A pipelined implementation of the POSC 1100 of FIG. 11 is shown in FIGS. 12A and 12B. FIG. 12A is a schematic block diagram of a pipelined second order POSC 1200 which contains P identical conversion blocks 1202(1)-1202(P). FIG. 12B is a schematic block diagram of the nth conversion block 1204. Each conversion block includes three analog channels, 1206 (si), 1208 (i1), and 1210 (i2) that flow through the pipeline. Three digital channels, 1212 (d1), 1214 (d2), and 1216 (d3) that carry decimator signals. Inputs to all integrators and accumulators are zero. The converter's analog input is sampled before the first pipeline stage. The result is passed along the pipeline and used in each stage as part of &Dgr;&Sgr; computations, but it is never altered. The converter's output word is generated by the last stage. Multiple input samples are processed in parallel along the pipeline so that one digital word is completed each clock cycle.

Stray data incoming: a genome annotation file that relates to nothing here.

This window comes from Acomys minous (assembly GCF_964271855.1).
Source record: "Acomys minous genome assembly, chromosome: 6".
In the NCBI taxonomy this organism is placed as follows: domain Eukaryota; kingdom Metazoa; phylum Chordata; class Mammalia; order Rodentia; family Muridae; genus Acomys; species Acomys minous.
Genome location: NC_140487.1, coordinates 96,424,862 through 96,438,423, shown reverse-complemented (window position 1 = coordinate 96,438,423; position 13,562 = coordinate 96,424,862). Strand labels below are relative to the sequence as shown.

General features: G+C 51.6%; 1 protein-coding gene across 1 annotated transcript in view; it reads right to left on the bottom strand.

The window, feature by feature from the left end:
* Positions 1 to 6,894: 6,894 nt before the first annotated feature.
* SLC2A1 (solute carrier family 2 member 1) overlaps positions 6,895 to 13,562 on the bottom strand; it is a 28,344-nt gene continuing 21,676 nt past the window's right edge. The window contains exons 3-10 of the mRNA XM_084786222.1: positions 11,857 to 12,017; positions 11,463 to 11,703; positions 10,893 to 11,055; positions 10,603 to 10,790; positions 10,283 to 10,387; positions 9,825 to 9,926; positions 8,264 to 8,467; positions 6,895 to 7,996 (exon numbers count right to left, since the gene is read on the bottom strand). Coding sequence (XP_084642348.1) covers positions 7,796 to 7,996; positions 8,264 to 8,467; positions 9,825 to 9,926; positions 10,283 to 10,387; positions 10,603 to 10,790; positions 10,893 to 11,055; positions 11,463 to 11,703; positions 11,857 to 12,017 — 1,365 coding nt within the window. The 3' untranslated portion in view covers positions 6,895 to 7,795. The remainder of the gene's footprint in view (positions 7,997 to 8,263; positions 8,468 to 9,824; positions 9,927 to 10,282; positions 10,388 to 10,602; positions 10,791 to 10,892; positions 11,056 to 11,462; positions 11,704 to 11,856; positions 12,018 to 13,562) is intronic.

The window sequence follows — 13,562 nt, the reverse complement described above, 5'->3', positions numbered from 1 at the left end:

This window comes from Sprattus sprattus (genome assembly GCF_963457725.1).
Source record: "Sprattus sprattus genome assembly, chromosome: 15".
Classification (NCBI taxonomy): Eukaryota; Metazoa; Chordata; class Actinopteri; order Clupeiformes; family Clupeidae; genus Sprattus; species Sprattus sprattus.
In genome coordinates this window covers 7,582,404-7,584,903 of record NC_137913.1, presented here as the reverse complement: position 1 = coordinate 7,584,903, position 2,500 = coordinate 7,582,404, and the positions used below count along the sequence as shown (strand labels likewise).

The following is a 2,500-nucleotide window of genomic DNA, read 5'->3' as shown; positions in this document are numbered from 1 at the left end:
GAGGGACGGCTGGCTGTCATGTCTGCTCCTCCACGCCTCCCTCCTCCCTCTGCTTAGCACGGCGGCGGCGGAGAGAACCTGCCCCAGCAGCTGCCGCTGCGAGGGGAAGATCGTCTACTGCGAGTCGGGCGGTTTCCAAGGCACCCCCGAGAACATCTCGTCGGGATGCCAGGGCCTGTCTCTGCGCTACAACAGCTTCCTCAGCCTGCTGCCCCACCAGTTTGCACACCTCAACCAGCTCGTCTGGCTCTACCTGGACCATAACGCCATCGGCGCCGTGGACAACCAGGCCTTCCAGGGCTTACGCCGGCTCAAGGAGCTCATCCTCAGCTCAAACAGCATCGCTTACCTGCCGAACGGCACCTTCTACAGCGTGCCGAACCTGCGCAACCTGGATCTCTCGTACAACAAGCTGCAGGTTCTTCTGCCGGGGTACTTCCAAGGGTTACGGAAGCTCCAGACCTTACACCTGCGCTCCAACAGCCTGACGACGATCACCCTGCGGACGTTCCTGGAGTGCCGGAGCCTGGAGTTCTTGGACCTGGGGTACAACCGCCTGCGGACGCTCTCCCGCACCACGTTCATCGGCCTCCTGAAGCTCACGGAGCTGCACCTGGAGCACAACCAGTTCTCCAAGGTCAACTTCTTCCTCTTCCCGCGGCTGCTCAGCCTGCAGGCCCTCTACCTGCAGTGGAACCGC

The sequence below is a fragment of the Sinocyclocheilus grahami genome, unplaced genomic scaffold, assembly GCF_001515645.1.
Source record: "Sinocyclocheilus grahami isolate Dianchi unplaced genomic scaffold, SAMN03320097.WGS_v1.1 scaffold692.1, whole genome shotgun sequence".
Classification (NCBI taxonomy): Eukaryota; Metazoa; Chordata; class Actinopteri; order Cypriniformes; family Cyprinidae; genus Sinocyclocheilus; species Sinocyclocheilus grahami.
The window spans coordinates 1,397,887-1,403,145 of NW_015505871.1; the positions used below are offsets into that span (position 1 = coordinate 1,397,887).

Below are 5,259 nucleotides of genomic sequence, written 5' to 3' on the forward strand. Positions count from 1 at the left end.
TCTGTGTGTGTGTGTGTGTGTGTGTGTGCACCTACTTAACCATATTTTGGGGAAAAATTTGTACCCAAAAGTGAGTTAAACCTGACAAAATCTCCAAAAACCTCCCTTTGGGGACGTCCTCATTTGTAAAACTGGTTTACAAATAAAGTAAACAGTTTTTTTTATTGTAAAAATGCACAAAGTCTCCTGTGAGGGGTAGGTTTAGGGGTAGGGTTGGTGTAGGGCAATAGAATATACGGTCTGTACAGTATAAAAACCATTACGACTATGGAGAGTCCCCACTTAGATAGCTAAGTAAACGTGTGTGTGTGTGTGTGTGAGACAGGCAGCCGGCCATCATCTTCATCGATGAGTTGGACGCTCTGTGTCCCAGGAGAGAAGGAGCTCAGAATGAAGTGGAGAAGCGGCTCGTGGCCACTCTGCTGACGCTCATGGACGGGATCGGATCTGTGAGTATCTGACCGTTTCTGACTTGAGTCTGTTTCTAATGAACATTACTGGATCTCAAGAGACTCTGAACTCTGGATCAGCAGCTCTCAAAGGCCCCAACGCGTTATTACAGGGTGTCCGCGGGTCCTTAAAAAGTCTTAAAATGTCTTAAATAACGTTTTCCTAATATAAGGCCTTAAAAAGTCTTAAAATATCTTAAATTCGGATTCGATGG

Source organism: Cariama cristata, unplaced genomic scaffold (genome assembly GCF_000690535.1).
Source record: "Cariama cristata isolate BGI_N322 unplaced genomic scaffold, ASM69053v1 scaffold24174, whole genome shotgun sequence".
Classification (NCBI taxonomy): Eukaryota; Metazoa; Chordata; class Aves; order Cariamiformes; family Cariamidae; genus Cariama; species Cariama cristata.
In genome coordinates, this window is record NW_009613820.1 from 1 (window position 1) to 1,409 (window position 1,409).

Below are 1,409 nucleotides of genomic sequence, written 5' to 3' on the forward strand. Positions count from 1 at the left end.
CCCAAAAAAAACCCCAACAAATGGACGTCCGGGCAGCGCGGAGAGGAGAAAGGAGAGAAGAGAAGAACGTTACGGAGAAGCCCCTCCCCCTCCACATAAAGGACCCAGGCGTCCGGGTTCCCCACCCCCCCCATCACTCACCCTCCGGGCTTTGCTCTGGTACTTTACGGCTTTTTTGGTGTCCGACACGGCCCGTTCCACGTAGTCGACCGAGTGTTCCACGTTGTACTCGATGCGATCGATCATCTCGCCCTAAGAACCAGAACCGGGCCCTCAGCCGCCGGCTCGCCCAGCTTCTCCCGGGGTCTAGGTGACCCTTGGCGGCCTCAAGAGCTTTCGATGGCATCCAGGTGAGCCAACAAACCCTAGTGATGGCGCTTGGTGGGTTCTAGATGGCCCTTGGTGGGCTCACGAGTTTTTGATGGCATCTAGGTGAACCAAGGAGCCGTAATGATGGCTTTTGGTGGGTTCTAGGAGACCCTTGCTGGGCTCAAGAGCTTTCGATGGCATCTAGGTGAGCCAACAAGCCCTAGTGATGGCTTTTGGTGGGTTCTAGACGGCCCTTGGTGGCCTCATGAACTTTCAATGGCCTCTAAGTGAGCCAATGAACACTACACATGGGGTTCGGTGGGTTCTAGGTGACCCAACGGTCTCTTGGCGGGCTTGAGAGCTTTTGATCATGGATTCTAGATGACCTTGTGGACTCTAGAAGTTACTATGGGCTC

The integrated quantity i1, from the previous stage, is added to integrator 1218. The digital feedback signal wk. is used by a DAC 1220, with a full-scale value of Rf, to generate an analog quantity, fb. This value is subtracted twice from i2 with integrator 1222 and once from i1 by integrator 1224. At the same time, the delayed input sample, si is added to i1 by integrator 1224. An r-bit ADC 1226 with a full-scale value of Rf quantizes the newly modified value of i2. The k upper bits of the ADC's result form wk, the output from this stage. Decimator signals are updated as shown in the figure. The only digital signal from block n that is needed by block n+1 is wk. The computations for d1, d2, and d3 can be spread across multiple stages since these signals are not needed until the pipeline's end. As shown, tk is added directly to d3, without delays being present. The final result is not impacted by these delays. Finally, all signals are passed on to the following stage and the process is repeated. The converter's result is generated by normalizing d3 from the last stage using equation (29).